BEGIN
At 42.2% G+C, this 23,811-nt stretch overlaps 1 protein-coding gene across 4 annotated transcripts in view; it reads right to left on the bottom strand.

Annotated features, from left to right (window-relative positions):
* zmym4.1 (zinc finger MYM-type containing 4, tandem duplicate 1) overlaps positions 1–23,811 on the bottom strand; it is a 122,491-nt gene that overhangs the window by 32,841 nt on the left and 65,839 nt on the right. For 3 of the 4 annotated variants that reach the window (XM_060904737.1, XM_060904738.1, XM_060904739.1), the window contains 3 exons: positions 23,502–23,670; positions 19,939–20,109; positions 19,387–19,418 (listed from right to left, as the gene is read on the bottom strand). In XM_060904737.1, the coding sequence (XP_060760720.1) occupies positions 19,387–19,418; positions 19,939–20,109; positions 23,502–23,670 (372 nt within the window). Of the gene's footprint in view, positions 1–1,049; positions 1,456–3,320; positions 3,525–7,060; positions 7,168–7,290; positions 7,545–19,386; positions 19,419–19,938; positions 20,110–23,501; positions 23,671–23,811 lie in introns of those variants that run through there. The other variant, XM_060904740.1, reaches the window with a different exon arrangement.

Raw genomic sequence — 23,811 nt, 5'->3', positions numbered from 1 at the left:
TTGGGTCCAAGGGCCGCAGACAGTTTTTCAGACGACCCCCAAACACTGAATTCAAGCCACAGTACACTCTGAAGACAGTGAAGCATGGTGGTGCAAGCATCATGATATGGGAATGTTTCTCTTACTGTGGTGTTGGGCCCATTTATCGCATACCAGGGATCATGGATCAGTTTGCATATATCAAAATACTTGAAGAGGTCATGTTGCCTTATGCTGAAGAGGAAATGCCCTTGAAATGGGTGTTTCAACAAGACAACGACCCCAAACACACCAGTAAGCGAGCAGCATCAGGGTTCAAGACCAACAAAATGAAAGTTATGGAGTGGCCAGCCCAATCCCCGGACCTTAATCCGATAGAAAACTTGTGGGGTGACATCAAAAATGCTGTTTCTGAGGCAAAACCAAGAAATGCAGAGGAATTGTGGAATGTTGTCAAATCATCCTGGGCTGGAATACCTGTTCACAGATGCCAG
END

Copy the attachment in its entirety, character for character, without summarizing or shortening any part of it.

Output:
At 42.2% G+C, this 23,811-nt stretch overlaps 1 protein-coding gene across 4 annotated transcripts in view; it reads right to left on the bottom strand.

Annotated features, from left to right (window-relative positions):
* zmym4.1 (zinc finger MYM-type containing 4, tandem duplicate 1) overlaps positions 1–23,811 on the bottom strand; it is a 122,491-nt gene that overhangs the window by 32,841 nt on the left and 65,839 nt on the right. For 3 of the 4 annotated variants that reach the window (XM_060904737.1, XM_060904738.1, XM_060904739.1), the window contains 3 exons: positions 23,502–23,670; positions 19,939–20,109; positions 19,387–19,418 (listed from right to left, as the gene is read on the bottom strand). In XM_060904737.1, the coding sequence (XP_060760720.1) occupies positions 19,387–19,418; positions 19,939–20,109; positions 23,502–23,670 (372 nt within the window). Of the gene's footprint in view, positions 1–1,049; positions 1,456–3,320; positions 3,525–7,060; positions 7,168–7,290; positions 7,545–19,386; positions 19,419–19,938; positions 20,110–23,501; positions 23,671–23,811 lie in introns of those variants that run through there. The other variant, XM_060904740.1, reaches the window with a different exon arrangement.

Raw genomic sequence — 23,811 nt, 5'->3', positions numbered from 1 at the left:
TTGGGTCCAAGGGCCGCAGACAGTTTTTCAGACGACCCCCAAACACTGAATTCAAGCCACAGTACACTCTGAAGACAGTGAAGCATGGTGGTGCAAGCATCATGATATGGGAATGTTTCTCTTACTGTGGTGTTGGGCCCATTTATCGCATACCAGGGATCATGGATCAGTTTGCATATATCAAAATACTTGAAGAGGTCATGTTGCCTTATGCTGAAGAGGAAATGCCCTTGAAATGGGTGTTTCAACAAGACAACGACCCCAAACACACCAGTAAGCGAGCAGCATCAGGGTTCAAGACCAACAAAATGAAAGTTATGGAGTGGCCAGCCCAATCCCCGGACCTTAATCCGATAGAAAACTTGTGGGGTGACATCAAAAATGCTGTTTCTGAGGCAAAACCAAGAAATGCAGAGGAATTGTGGAATGTTGTCAAATCATCCTGGGCTGGAATACCTGTTCACAGATGCCAG